Some time ago, when reading old issues of Miniature Wargames, I came across the articles on terrain building by Ian Weekley. The windmill especially caught my eye and I made the firm resolve to build one myself. Well, I finally did it!
The postern windmill is counted as one of the great technological innovations of medieval times. It was mounted on a post around which the whole building could be pivoted so as to guarantee an optimal use of the prevailing wind. My model is based on a marvelous manuscript illustration I found in a book on medieval rural life, but also on pictures I found on the web, such as one from the Grand Duchy of Stollen and one on the Barbarians, Bears & Beavers blog.
I decided to go for a simple shape and for a roof made of planks instead of a thatched roof as in the Weekley model. The core of the model was made out of thin balsa wood, with a door on the side opposite to the sails and some sort of window to haul in sacks at the side. The whole structure was then covered with small matchsticks – they may be a bit out of scale, but they provide a very nice effect of structured wood that would be quite time-consuming to achieve with plasticard. The matchsticks, especially when covered with a coat of thinned PVA glue, also give strength to the whole thing. The entrance gallery was made out of strips of balsa again. For the post, I used a wooden rod and pieces of thick balsa wood. The structure for the sail was cut out as a whole from some plastic packaging I had lying around, with tiny strips of plastic making up the lamellae. All three pieces were mounted separately for painting – I used the hole I drilled in the middle of the sail to temporarily pin it unto a piece of wire.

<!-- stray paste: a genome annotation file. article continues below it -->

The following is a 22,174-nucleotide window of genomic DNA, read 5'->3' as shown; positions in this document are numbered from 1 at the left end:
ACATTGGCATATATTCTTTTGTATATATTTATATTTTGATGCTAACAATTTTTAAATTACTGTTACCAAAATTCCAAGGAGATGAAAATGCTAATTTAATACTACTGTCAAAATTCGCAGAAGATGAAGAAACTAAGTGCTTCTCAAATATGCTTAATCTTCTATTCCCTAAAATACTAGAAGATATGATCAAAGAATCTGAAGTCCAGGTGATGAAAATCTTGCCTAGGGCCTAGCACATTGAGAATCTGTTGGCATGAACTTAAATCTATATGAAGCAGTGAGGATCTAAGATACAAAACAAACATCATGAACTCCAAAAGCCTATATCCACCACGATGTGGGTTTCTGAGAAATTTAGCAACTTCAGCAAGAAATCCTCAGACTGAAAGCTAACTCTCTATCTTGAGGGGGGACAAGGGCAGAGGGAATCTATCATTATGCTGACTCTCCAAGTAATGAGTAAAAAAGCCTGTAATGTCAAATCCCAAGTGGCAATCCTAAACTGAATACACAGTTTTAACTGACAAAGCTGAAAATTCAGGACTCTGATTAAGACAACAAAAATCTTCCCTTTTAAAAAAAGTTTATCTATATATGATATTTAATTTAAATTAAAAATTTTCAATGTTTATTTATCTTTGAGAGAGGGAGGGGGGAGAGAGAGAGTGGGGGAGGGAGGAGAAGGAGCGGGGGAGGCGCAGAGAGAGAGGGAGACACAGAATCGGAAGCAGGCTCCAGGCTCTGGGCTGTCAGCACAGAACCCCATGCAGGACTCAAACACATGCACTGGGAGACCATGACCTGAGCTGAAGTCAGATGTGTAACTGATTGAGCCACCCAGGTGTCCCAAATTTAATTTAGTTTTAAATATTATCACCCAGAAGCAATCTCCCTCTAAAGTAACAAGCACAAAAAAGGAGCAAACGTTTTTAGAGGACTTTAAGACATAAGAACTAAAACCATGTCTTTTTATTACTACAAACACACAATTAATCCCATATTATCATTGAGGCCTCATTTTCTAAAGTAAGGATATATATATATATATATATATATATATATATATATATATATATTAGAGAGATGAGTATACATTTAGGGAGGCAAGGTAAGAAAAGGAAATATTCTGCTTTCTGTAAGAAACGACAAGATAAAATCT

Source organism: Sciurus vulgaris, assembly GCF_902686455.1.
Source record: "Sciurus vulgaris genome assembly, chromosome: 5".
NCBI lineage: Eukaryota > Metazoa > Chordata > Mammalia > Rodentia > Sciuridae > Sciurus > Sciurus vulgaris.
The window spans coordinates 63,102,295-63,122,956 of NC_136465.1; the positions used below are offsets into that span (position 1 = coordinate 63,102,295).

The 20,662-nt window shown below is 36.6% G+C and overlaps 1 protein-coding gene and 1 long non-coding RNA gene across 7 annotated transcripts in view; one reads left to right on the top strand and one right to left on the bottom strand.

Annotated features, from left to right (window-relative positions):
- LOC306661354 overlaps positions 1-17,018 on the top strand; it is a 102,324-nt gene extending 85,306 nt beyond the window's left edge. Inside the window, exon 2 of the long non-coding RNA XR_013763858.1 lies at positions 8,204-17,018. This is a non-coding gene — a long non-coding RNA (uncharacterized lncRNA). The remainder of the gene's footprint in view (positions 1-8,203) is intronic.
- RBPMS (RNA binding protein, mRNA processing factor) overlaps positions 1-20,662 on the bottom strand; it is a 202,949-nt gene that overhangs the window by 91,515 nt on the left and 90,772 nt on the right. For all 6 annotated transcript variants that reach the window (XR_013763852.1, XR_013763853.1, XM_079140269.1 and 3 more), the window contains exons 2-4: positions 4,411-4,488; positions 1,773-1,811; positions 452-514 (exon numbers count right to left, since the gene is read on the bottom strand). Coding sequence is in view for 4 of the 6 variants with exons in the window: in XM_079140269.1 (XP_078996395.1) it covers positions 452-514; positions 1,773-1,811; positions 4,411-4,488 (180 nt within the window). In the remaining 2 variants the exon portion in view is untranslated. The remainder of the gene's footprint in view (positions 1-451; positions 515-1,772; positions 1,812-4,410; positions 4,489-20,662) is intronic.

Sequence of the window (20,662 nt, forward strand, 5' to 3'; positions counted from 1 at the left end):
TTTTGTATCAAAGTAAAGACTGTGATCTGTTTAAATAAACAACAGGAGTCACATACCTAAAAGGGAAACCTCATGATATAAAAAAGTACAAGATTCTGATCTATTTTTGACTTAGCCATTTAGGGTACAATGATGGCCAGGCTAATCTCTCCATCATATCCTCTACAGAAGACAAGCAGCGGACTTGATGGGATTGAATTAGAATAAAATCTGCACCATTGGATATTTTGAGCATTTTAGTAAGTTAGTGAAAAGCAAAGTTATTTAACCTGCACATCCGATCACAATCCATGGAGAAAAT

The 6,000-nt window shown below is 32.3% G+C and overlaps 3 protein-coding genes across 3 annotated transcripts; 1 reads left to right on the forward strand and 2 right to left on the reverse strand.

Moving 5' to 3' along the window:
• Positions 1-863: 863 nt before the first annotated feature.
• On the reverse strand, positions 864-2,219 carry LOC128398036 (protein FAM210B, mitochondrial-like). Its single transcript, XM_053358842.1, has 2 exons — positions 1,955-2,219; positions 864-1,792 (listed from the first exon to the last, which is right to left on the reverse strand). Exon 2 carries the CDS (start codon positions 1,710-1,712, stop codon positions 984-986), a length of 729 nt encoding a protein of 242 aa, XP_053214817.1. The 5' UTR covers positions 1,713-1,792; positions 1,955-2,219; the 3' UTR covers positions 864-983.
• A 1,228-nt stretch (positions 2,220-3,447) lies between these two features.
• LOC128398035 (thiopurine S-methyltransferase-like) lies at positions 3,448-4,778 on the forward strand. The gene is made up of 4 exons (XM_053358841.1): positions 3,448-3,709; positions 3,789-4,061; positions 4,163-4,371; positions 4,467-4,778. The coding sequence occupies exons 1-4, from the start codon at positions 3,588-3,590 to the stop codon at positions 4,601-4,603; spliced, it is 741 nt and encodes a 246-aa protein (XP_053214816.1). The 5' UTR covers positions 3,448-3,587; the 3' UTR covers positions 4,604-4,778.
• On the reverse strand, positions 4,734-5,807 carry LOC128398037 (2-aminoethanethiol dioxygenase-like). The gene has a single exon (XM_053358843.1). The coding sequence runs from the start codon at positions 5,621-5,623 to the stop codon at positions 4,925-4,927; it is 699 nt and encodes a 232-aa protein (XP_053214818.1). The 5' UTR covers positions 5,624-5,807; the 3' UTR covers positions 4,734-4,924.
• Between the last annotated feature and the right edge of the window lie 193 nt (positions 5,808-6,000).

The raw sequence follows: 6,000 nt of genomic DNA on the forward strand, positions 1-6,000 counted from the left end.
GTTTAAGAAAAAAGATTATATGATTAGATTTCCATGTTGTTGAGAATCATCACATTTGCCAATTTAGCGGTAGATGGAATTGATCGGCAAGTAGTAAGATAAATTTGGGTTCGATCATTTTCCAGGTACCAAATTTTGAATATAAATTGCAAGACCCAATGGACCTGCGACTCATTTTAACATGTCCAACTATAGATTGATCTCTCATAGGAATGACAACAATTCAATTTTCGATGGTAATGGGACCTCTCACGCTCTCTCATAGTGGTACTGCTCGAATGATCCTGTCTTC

After a good undercoat of thinned PVA glue, the whole structure was painted with Stormvermin Fur, washed with black ink and drybrushed with Baneblade Brown and Vallejo Silver Grey. I applied a first coat of varnish before assembling the pieces so as to not damage anything if I should happen to be clumsy. Assembly was done by pinning, which not only gives a strong connection but also helps to align the parts.
Here are some pictures of the finished windmill together with a satisfied customer:
Basically the whole thing is scratchbuilt. The only ready-made parts I used were a tiny dice frame for the front window, a spare ladder and a sack from some baggage pack I had lying around. The other sack I sculpted myself with green stuff – my first success in handling that awful material!
Building the windmill has been great fun and not too much work. I am not much of a modeller and many of the things you see in magazines or on blogs can look quite intimidating. I find that 15mm is a great scale for scratch building as it is much more forgiving than 28mm – you don’t have to add as many details to make it look decent.
I am looking forward to playing our first game with the new model – I have already devised a special scenario featuring it…